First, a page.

This continuous submission process will now cover appointed members of chartered standing NIH Study Sections, NIH Boards of Scientific Counselors, NIH Advisory Boards or Councils, the NIH Peer Review Advisory Committee, and peer reviewers who have served as regular or temporary members six times in 18 months and is limited to their R01, R21, and R34 applications that would normally be received on standard submission dates (but not special receipt dates). This extension of the continuous submission process will enable non-appointed reviewers who have performed substantial peer review service to submit their applications as soon as they are fully developed. The applications will be reviewed no later than 120 days after receipt.

The part I have bolded is what confuses me. If an ad hoc reviewer serves on sequential rounds of review and just a single panel per round, I make this out to be only five rounds in any 18 month period. An appointed member of a panel, ditto, and now that there is the new option for these appointed members to select a six-year term and to attend only two meetings per year there will be some who put in four rounds or fewer per 18 mo interval. Right? What am I missing here?
If they'd made the interval 20 mo, this would make slightly more sense to me.
However, even that I find to be silly. It suggests that only those who serve each and every round are deserving of continuous submission? They are, but if the goal is to encourage study section participation I think they could use a more relaxed standard, myself. Particularly when appointed members can skip a round per year and still get the privilege. Maybe just extend it on a per-round basis? You could limit it to those who actually went to the meeting or maybe even a minimal review load (4?) if you think a single phone review is not deserving.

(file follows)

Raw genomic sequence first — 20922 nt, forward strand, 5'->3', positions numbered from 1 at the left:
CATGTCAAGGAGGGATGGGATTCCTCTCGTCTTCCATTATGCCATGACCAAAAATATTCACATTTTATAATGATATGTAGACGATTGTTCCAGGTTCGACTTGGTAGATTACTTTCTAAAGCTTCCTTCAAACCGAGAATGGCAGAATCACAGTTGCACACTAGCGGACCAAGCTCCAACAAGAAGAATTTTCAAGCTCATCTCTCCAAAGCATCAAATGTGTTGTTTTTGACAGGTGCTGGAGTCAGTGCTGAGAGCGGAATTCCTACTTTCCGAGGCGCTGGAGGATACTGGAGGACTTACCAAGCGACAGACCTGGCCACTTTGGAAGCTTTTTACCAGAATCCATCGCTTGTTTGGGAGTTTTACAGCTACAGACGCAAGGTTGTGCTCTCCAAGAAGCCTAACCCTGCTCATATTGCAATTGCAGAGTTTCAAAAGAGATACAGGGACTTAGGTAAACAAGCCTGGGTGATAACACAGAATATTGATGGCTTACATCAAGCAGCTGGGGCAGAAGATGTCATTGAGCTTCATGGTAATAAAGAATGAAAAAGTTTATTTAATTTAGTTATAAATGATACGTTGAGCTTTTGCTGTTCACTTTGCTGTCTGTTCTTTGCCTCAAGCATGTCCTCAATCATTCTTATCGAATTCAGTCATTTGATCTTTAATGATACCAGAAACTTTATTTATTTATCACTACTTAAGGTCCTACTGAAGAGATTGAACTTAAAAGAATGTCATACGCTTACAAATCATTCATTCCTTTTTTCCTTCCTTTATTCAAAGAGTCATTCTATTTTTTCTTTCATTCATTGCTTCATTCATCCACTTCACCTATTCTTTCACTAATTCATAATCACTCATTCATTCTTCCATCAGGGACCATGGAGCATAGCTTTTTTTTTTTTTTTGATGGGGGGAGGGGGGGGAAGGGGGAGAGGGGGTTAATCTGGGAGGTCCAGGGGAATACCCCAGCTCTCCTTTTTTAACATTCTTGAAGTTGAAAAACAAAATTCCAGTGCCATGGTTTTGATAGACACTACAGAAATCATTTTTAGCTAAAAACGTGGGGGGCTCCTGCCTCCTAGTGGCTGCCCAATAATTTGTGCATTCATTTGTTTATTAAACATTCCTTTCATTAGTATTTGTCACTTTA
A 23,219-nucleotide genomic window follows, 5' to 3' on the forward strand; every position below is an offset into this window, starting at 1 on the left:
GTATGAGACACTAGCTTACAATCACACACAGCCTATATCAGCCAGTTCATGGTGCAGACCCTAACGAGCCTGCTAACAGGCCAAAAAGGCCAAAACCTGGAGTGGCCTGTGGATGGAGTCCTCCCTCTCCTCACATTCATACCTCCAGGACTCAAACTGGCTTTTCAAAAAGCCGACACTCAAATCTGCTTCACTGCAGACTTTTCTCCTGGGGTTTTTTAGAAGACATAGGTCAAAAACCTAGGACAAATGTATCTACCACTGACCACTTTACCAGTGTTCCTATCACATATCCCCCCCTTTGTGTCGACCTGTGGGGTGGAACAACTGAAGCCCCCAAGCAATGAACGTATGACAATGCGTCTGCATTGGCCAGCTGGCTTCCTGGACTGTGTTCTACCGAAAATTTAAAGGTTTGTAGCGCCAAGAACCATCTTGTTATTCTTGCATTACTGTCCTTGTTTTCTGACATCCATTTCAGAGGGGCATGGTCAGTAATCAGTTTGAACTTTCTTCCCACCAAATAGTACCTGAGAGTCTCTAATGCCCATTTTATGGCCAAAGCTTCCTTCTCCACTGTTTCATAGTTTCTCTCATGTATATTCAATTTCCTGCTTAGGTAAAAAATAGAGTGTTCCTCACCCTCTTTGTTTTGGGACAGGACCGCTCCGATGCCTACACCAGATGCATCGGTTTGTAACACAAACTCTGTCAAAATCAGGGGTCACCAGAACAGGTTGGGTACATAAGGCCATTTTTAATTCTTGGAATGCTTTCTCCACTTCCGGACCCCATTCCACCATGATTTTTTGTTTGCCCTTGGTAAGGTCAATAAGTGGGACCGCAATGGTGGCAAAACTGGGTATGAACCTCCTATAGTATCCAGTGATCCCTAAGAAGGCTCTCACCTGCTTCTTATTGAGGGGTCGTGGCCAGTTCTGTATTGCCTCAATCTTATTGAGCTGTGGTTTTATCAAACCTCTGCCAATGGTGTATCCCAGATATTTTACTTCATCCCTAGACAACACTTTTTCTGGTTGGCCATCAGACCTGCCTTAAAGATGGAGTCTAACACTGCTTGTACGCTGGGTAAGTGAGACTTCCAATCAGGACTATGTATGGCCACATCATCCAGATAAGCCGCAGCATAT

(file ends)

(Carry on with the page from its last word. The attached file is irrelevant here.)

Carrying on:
One final highlight in the new Notice.

For the inaugural eligibility period ending April 30, 2009, individuals so identified will be able to participate in this opportunity from October 1, 2009, to September 30, 2010. The eligibility list will be revised annually, for an eligibility period from October 1 of one year through September 30 of the following year.

The original formulation of this plan appeared to cut off with the final round of review service for appointed reviewers. This new formulation gets your 18 mo interval evaluated in April and applied the following** Fall receipt round for a complete year of receipt dates. Wow. That goes from being in the realm of the immediate and practical time budgeting to being a lasting carrot. Pretty schweet...
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*I should point out that there was previously an obscure and uncertain policy in place that let study section participants submit their grants late. Maybe by 2 weeks at the most, though. This was by virtue of the universal permission which allows you, in essence, to get your cover letter excuse for why your grant is late read by someone. The CSR "may" accept your late application for any reason at all, formally speaking. It was more or less known that if you served on study section near a standard receipt deadline your application would be accepted up to about two weeks late. This was never really a guarantee though as far as I could ever tell and it was not exceptionally well-publicized. Formalization of policy is a GoodThing, as was the extension to a couple of months after the (new submission) receipt date for a given round.
**Seems weird that you would be ineligible for just the June/July submissions due to this strange scheduling, doesn't it? Gotta love the government...